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  • richardmitnick 6:40 am on March 28, 2015 Permalink | Reply
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    From Hubble: “Hubblecast 83″ 

    NASA Hubble Telescope

    Hubble

    March 19, 2015

    As Hubble enters its 25th year in orbit, with celebrations planned around the world for its anniversary on 24 April 2015, this Hubblecast celebrates the relationship that the telescope will have with its future colleague, the James Webb Space Telescope.

    See the full article here.

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    The Hubble Space Telescope is a project of international cooperation between NASA and the European Space Agency. NASA’s Goddard Space Flight Center manages the telescope. The Space Telescope Science Institute (STScI), is a free-standing science center, located on the campus of The Johns Hopkins University and operated by the Association of Universities for Research in Astronomy (AURA) for NASA, conducts Hubble science operations.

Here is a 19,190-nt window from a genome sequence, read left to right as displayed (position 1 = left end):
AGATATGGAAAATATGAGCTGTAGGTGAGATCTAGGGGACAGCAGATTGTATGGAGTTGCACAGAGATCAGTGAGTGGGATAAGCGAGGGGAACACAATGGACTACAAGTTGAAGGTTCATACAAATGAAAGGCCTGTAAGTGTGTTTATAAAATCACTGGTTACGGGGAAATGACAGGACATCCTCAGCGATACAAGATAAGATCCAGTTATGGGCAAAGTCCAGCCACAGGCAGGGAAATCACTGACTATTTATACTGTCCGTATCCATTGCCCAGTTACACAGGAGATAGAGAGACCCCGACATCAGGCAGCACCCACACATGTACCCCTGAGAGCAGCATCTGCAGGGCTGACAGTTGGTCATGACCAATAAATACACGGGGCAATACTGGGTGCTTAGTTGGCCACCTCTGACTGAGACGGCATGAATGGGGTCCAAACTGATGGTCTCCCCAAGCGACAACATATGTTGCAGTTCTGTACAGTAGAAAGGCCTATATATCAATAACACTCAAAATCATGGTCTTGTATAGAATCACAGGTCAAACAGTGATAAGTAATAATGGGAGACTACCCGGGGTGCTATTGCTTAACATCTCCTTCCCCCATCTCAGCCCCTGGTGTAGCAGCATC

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  • richardmitnick 6:36 am on March 24, 2015 Permalink | Reply
    Tags: , , , NASA Webb   

    From Cosmos via James Webb: “Pulling back the curtain on the Universe” Well Worth Your Time 

    NASA James Webb Header

    NASA James Webb Telescope

    James Webb Space Telescope

    Cosmos
    1

    23 Mar 2015
    Dan Falk

    When it is launched in 2018, the James Webb Space Telescope will be able to look further back in time than we have ever seen. Dan Falk reports.